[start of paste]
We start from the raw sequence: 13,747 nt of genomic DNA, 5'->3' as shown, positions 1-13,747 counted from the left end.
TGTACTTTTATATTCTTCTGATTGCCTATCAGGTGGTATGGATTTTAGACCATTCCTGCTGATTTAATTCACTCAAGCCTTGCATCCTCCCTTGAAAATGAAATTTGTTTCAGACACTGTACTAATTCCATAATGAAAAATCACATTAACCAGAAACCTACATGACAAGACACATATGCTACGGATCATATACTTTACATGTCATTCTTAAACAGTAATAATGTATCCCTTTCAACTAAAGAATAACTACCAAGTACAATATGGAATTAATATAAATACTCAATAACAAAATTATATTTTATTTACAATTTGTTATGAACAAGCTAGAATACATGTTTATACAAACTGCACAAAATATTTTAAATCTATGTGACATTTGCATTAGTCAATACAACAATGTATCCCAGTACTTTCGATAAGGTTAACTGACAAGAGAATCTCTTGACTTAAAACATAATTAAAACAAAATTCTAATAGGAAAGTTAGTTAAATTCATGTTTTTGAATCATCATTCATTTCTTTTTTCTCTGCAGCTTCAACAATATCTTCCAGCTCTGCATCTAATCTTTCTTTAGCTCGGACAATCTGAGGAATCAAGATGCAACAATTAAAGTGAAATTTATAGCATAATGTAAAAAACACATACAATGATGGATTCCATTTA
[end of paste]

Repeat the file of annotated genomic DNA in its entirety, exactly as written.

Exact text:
We start from the raw sequence: 13,747 nt of genomic DNA, 5'->3' as shown, positions 1-13,747 counted from the left end.
TGTACTTTTATATTCTTCTGATTGCCTATCAGGTGGTATGGATTTTAGACCATTCCTGCTGATTTAATTCACTCAAGCCTTGCATCCTCCCTTGAAAATGAAATTTGTTTCAGACACTGTACTAATTCCATAATGAAAAATCACATTAACCAGAAACCTACATGACAAGACACATATGCTACGGATCATATACTTTACATGTCATTCTTAAACAGTAATAATGTATCCCTTTCAACTAAAGAATAACTACCAAGTACAATATGGAATTAATATAAATACTCAATAACAAAATTATATTTTATTTACAATTTGTTATGAACAAGCTAGAATACATGTTTATACAAACTGCACAAAATATTTTAAATCTATGTGACATTTGCATTAGTCAATACAACAATGTATCCCAGTACTTTCGATAAGGTTAACTGACAAGAGAATCTCTTGACTTAAAACATAATTAAAACAAAATTCTAATAGGAAAGTTAGTTAAATTCATGTTTTTGAATCATCATTCATTTCTTTTTTCTCTGCAGCTTCAACAATATCTTCCAGCTCTGCATCTAATCTTTCTTTAGCTCGGACAATCTGAGGAATCAAGATGCAACAATTAAAGTGAAATTTATAGCATAATGTAAAAAACACATACAATGATGGATTCCATTTA